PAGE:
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General Information

Page history last edited by Garry Timmons 12 years, 6 months ago


 

Attributes And Skills

All characters have the same attributes, though not in the same quantities. All characters have skills, but types of skills vary from character to character. Skills are rated by adds, which is the number you add to your character’s base attribute to get the value for that skill.

Dexterity: A measure of a character's overall agility, flexibility, and gross motor control. Dodging a spear, jumping a chasm, outrunning a monster, tightrope walking, or swinging a sword are all Dexterity based skills.

Strength: Strength is the rating of how much weight a character can lift, carry, press, etc. Strength is used in figuring damage delivered from physical hand to hand attacks like a battle axe chop or a punch.

Toughness: A measure of how physically resilient a character. Higher Toughness indicates that the character can withstand more damage before having it affect them. By defining Shock capacity, a high score in Toughness means that the character can last longer when exerting himself.

Perception: Determines how well the character notices the world around him, and how in tune he is with his surroundings. It is also a measure of a character's quickness of thought, and ability to build upon and solve puzzles and problems. Perception would be called upon when making rolls involving noticing details, large or small, as well as in reasoning out the solution to a puzzle or problem. Science uses the Perception atribute as does tracking prey or forensic analysis.

Mind: Mind measure's a character's general knowledge and mental strength. It also measures his ability to focus and withstand emotional distress. Mind skills include are frequently Boldface skills, like Medicine and Business, as well the various Scholar skills.

Charisma: Charisma is the attribute that defines how well a character can make others like or revile him, and to get others to do what he wants. Combingin both pyshical attractiveness and strength of personality, it is the measure of his ability to seduce, Persuade, or Charm.

Spirit: Spirit measures a characters strength of soul. That inner reserve and determination are measured by this statistic. Faith is an expression of a character's Spirit, as is the Reality skill and Intimidation.

 

Pushing

It is possible to exceed human limits under special cirumstances.To exceed a limit is an action,called a Push,with a difficulty of 8. The action value is a Dexterity (for speed pushes) or (for power pushes) of the acting character.Consult the column on Push Results table corresponding to the type of activity (Speed or Power) you are pushing.The result points earned from the action give a modifier which is added to the character's appropriate attribute.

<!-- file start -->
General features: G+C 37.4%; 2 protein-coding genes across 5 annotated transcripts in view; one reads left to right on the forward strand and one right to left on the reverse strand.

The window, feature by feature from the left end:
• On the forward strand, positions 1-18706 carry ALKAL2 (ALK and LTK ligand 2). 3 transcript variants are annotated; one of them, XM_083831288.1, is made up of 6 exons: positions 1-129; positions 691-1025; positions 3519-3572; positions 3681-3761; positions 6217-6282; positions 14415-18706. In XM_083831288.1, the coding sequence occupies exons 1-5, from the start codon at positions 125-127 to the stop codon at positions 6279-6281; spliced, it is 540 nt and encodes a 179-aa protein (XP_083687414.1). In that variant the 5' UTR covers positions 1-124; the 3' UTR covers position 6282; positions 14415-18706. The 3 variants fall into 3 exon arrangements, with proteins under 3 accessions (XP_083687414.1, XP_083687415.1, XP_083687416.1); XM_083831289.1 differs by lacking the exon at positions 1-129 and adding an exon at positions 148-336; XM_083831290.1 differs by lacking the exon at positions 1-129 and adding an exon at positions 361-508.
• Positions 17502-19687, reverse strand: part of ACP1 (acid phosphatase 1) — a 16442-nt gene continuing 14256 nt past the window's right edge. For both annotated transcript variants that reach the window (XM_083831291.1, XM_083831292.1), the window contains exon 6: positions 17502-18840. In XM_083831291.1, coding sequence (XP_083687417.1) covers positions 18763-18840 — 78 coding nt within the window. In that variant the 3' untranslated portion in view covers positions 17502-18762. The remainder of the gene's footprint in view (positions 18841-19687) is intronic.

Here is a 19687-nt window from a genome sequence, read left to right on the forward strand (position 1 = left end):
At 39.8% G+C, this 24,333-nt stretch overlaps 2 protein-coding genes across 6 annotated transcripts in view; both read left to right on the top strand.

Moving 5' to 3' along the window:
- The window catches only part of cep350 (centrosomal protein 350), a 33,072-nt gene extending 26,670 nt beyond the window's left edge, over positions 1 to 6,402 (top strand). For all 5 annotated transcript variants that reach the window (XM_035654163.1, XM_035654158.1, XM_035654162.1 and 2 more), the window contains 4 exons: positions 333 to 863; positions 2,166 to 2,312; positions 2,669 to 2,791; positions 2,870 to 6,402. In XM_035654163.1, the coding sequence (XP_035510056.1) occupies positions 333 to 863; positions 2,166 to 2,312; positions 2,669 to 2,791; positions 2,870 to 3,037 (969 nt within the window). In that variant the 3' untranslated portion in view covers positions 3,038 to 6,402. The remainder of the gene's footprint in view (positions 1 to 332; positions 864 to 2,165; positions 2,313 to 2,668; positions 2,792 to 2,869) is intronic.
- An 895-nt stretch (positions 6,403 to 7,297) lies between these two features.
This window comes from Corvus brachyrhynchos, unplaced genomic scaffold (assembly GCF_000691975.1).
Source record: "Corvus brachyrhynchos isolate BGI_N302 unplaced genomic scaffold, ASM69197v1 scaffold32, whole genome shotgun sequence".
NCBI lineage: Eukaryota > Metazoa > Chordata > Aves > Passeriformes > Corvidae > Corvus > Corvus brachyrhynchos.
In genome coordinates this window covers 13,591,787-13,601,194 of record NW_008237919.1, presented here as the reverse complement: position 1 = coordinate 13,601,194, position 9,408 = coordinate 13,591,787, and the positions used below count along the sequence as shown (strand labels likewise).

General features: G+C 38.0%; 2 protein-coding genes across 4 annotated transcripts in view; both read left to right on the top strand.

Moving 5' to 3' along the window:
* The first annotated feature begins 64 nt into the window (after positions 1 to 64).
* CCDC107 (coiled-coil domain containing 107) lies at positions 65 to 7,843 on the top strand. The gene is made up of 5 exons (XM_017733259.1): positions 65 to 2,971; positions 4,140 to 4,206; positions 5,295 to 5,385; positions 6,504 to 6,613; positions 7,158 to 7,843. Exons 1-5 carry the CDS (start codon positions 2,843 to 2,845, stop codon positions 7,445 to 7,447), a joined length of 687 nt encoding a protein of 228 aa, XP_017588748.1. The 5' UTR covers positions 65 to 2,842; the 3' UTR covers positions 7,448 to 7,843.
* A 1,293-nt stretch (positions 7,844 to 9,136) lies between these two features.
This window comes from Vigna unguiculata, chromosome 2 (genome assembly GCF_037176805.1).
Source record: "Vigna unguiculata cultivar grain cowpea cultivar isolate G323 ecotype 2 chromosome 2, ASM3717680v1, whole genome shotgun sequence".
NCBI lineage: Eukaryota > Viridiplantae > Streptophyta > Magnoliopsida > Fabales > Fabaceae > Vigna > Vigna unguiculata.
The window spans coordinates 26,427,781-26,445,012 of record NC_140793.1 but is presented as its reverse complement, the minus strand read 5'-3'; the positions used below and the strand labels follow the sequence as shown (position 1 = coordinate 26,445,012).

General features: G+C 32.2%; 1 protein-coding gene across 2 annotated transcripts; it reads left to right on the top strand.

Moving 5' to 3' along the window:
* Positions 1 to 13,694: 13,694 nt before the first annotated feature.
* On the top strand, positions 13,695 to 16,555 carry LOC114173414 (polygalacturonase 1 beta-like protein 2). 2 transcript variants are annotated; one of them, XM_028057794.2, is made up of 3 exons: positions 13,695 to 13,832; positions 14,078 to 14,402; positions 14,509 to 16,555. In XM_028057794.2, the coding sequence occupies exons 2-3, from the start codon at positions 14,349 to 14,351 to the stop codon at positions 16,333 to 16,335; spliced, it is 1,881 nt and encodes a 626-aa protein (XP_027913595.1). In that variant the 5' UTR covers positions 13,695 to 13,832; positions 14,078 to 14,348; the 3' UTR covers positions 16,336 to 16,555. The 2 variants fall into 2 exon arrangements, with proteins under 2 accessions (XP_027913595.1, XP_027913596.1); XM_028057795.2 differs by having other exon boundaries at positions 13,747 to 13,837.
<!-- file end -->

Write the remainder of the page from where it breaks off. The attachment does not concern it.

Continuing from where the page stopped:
If the character's attribute already exceeds the limit value,the full attribute is used to generate result points,but any value modifier earned is added to the limit value instead.In other words,attributes in excess of the human limit value are still useful,but cannot allow a character to perform godlike feats.

 

When rolling for a push,any bonus number that is less then one is treated as one(this is taking an active dodge ).

 

Using Skills and Pushing

Skills such as running or climbing add to the character's movement value only so long as the total does not exceed the limit value.

 

Attributes or skill totals that exceed the limit value are useful only for getting more result points on pushes.

 

Pushing and Fatigue

The Number in parentheses following the value modifier on the push table is the amount of shock damage the character takes from performing the push.The damage is assessed at the end of the round,so a character can accomplish a superhuman feat,and then collapse.This type of damage,known as fatigue,is cumulative with shock damage taken in combat.

 

A player may always elect to take a lesser number of result points from a push in order to avoid fatigue.

 

Multiple Actions

Although all rules in a roleplaying game are "optional" the game can be run effectively without the multi-action rules.After you have tried a game or two and gotten comfortable with the flow of action,you may want to introduce the following.

 

The Multi-Action Charts

The Multi-Action Charts are used when you want to sum the action of many identical(or nearly identical) character into a single die roll,or what a character is trying to have his roll apply to more then one action.

 

In order to use either of the Multi-Action Charts,each individual action must be able to succeed independently of the others.You could not,for instance,use the Multi-Action Charts to see if a group of characters could lift a rock -it makes on sense for some of them to be able to lift the rock,and not the others.Either they all lift the rock or they all fail.

 

  • Many On One: To resolve many characters' actions with one roll,the character must all have a skill or attribute value within one point of each other.If the values are too different,you must roll separately for each group with similar values.

 

For each characters,find the number of characters acting under"#Char".The Corresponding bonus modifier is added to the group's bonus number.